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Wednesday, September 19, 2007

Tchau to South America

Hi everyone, I´m homeward bound and just about as excited as when I was ready to go seven long weeks ago..... we were supposed to have 16 hours here in Santiago airport waiting for our connection from Lima to NZ, but due to heavy fog and snowstorms in Chile we had a 9 hour diversion to Concepcion (an hours flying south of Santiago) and only have a short time to fill in here now. A bit frustrating in part as we had to mess about with our suitcases and go through immigration again, but I have another stamp in my passport now, we saw some amazing glaciers and snowy peaks from the plane, and the weather looks clear so I think we will be on schedule from here onwards (touch wood/head).

Cusco

Ever since ´Mysterious Cities of Gold´ was my favourite after-school cartoon and the Capybara (world's largest rodent) was my favourite animal at the Taronga Zoo, I think I have been destined to come to Peru. There´s so much to tell but it´s also really hard to put into words - I didn´t suffer from any altitude sickness here in Peru apart from feeling strangely breathless when walking up stairs etc (maybe that´s my fitness though) - one effect it seemed to have on me was to make the whole time here feel as if I was walking around in a dream. The perfect way to describe this amazing country I think.

Cusco

The tour I joined was a GAP Adventures trip and was really fantastically organised and run. It ended up being three couples and me for most of the time, but we all got along so well and I only felt like a nigel every so often! The whole Inca & pre-Hispanic plus the colonial history of Peru is so fascinating. In Lima we saw some beautiful colonial buildings like an old Franciscan monastery with catacombs underneath, and big city cathedral built on an old Inca temple (sorry don´t have my notes with me and wouldn´t spell the names right anyway!!). On day two we flew to Cusco (highest we went, about 3600 metres altitude) which is the historic heart of the Inca empire, though the spanish conquest has had a huge impact on its appearance and culture. Fantastic food here and all the classic peruvian handicrafts - plenty of colourful weaving and knitting - llamas and tiny andean people - I really felt like a gigantor towering over all the locals! Helped to escape from the maddeningly persistent street sellers and beggars though with a few long strides :-)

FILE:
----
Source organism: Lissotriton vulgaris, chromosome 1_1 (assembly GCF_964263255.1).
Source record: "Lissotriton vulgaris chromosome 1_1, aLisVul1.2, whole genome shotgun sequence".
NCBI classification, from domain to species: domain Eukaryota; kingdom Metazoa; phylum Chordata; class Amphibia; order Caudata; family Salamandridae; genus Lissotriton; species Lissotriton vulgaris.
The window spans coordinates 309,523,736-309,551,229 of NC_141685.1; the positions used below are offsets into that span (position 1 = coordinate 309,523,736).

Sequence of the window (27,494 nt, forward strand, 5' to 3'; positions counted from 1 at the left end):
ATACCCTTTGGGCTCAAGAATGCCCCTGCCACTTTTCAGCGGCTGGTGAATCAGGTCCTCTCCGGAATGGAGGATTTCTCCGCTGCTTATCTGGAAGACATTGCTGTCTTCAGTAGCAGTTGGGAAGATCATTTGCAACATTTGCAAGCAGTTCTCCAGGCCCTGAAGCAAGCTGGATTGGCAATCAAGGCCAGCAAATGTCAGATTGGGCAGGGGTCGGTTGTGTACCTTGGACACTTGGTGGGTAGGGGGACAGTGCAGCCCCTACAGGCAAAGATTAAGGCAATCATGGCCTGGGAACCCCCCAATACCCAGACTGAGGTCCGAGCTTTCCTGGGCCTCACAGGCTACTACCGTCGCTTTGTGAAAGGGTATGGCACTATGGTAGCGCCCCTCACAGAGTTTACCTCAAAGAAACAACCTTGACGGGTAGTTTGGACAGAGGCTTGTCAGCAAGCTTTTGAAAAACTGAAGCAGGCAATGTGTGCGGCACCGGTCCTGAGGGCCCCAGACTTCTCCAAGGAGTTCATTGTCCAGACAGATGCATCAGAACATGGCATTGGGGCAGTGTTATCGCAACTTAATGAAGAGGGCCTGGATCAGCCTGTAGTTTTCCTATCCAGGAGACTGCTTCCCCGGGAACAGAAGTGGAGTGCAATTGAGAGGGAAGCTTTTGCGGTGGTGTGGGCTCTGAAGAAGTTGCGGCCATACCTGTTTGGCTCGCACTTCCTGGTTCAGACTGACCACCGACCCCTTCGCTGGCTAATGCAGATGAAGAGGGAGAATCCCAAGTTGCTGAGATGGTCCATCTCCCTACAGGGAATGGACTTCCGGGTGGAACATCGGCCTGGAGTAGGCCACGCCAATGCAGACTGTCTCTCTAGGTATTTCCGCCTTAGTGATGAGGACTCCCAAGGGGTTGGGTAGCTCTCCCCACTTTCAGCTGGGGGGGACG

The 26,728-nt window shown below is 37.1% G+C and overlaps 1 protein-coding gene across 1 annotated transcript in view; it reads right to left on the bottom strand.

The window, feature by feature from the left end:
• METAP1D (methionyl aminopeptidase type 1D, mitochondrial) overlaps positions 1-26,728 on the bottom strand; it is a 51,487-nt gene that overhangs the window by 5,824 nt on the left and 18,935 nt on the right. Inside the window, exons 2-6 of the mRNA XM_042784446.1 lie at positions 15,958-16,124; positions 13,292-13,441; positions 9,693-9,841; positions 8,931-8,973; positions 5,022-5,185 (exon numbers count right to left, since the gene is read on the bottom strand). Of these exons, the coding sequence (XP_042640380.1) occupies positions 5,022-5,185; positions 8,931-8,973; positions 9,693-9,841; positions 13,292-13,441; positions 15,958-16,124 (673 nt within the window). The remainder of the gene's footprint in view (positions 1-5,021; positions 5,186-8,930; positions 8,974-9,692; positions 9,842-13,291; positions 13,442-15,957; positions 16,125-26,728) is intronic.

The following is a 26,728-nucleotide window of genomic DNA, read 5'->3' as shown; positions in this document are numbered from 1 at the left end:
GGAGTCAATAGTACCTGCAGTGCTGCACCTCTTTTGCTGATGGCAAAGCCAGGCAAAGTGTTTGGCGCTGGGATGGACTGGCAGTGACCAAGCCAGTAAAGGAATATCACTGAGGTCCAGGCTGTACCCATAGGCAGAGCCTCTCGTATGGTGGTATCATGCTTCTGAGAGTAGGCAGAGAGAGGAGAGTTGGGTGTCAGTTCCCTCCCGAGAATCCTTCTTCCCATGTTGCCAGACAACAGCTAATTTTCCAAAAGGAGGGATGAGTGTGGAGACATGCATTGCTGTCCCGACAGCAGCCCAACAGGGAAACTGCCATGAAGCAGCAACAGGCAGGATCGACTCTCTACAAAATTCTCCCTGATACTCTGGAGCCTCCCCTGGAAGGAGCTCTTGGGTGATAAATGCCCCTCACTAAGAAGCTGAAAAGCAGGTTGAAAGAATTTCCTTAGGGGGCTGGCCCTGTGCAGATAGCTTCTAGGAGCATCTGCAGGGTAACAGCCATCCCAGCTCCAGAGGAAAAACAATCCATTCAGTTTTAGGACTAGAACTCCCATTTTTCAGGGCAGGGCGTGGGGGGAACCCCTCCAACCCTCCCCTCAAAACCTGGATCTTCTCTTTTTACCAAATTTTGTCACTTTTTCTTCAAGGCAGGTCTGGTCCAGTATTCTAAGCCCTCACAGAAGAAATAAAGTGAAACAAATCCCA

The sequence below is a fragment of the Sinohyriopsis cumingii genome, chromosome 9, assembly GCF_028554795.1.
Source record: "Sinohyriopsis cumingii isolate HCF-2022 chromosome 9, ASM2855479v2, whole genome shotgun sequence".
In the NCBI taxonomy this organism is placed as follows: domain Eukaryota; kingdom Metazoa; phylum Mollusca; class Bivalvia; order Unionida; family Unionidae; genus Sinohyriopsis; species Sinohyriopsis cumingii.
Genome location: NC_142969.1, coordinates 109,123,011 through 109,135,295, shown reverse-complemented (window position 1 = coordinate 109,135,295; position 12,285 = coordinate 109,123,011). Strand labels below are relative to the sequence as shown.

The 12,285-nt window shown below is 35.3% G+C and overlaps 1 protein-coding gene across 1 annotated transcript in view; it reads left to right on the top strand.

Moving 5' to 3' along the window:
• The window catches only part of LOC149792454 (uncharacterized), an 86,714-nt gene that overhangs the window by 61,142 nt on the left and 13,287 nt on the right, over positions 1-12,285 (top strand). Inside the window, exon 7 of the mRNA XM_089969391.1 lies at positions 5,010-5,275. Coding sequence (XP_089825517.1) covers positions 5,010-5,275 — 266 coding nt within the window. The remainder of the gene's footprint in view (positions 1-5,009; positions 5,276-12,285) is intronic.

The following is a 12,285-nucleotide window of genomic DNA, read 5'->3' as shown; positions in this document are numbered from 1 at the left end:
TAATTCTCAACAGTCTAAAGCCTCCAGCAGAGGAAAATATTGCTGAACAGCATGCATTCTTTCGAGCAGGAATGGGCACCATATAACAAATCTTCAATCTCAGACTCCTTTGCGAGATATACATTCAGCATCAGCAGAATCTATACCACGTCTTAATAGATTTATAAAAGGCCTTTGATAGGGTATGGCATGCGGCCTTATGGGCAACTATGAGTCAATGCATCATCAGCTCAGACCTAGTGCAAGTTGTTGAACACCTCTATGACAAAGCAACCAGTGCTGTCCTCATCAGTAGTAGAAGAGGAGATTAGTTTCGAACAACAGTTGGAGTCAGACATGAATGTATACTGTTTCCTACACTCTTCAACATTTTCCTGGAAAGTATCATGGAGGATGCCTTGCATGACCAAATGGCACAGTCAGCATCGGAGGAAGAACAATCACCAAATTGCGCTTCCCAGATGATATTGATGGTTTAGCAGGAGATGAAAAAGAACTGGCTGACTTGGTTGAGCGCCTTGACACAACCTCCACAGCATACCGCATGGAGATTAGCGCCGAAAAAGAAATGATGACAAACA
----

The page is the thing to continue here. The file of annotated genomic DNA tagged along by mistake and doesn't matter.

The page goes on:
Machu picchu

From Cusco we took a train to Aguas Calientes (meaning hot water) which is the town at the base of Machupicchu. They have some hot springs there (hence the name) but after seeing the colours of the ´natural medicinal waters´ and thinking about the hundreds of dirty smelly Inca trail walkers who are soaking there every day I gave that a pass and read my book in the bar with the river flowing next to me and the shadows slowly creeping across the mountains.

Machu Picchu

Taking the bus up to Machupicchu the next morning at 5.30am was another moment out of a dream. We walked to the top of the site and watched the sun rise over the surrounding peaks. Apart from the famous ruins, it´s in the most amazing location - towering mountains on every side and steep, steep cliffs dropping down to the Uragamba River (meaning ´Ballet of the Spiders´) which cuts its way all around their feet. The river was actually called something more like ´Sacred River´ in Inca times and they believed that it was a reflection of the Milky Way, so the cities they built around the area are built in the shape of constellations - Machupicchu was built in the shape of the condor; Cusco is a puma and another site we visited called Ollyantatamba really looks just like a llama.